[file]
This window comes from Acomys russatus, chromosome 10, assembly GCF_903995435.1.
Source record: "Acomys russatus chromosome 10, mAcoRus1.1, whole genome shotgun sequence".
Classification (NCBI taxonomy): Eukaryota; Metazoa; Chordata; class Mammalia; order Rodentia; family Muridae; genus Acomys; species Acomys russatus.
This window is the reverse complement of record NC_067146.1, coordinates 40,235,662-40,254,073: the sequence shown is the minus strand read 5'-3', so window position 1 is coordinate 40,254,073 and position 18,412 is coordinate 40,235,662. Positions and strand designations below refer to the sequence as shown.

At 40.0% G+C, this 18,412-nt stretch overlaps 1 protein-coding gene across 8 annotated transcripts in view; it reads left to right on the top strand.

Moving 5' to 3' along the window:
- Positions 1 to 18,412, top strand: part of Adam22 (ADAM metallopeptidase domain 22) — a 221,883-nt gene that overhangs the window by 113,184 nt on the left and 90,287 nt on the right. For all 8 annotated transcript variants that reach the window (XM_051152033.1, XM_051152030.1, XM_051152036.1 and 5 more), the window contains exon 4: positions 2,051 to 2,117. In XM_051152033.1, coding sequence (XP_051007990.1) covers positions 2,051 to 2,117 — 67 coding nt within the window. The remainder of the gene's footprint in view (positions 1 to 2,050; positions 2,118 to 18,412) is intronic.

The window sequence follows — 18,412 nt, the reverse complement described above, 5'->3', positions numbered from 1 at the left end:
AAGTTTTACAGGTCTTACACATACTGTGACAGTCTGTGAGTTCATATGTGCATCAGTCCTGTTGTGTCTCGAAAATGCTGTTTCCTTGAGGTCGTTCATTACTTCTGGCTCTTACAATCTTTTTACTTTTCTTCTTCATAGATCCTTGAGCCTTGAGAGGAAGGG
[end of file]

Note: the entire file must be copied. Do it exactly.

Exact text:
This window comes from Acomys russatus, chromosome 10, assembly GCF_903995435.1.
Source record: "Acomys russatus chromosome 10, mAcoRus1.1, whole genome shotgun sequence".
Classification (NCBI taxonomy): Eukaryota; Metazoa; Chordata; class Mammalia; order Rodentia; family Muridae; genus Acomys; species Acomys russatus.
This window is the reverse complement of record NC_067146.1, coordinates 40,235,662-40,254,073: the sequence shown is the minus strand read 5'-3', so window position 1 is coordinate 40,254,073 and position 18,412 is coordinate 40,235,662. Positions and strand designations below refer to the sequence as shown.

At 40.0% G+C, this 18,412-nt stretch overlaps 1 protein-coding gene across 8 annotated transcripts in view; it reads left to right on the top strand.

Moving 5' to 3' along the window:
- Positions 1 to 18,412, top strand: part of Adam22 (ADAM metallopeptidase domain 22) — a 221,883-nt gene that overhangs the window by 113,184 nt on the left and 90,287 nt on the right. For all 8 annotated transcript variants that reach the window (XM_051152033.1, XM_051152030.1, XM_051152036.1 and 5 more), the window contains exon 4: positions 2,051 to 2,117. In XM_051152033.1, coding sequence (XP_051007990.1) covers positions 2,051 to 2,117 — 67 coding nt within the window. The remainder of the gene's footprint in view (positions 1 to 2,050; positions 2,118 to 18,412) is intronic.

The window sequence follows — 18,412 nt, the reverse complement described above, 5'->3', positions numbered from 1 at the left end:
AAGTTTTACAGGTCTTACACATACTGTGACAGTCTGTGAGTTCATATGTGCATCAGTCCTGTTGTGTCTCGAAAATGCTGTTTCCTTGAGGTCGTTCATTACTTCTGGCTCTTACAATCTTTTTACTTTTCTTCTTCATAGATCCTTGAGCCTTGAGAGGAAGGG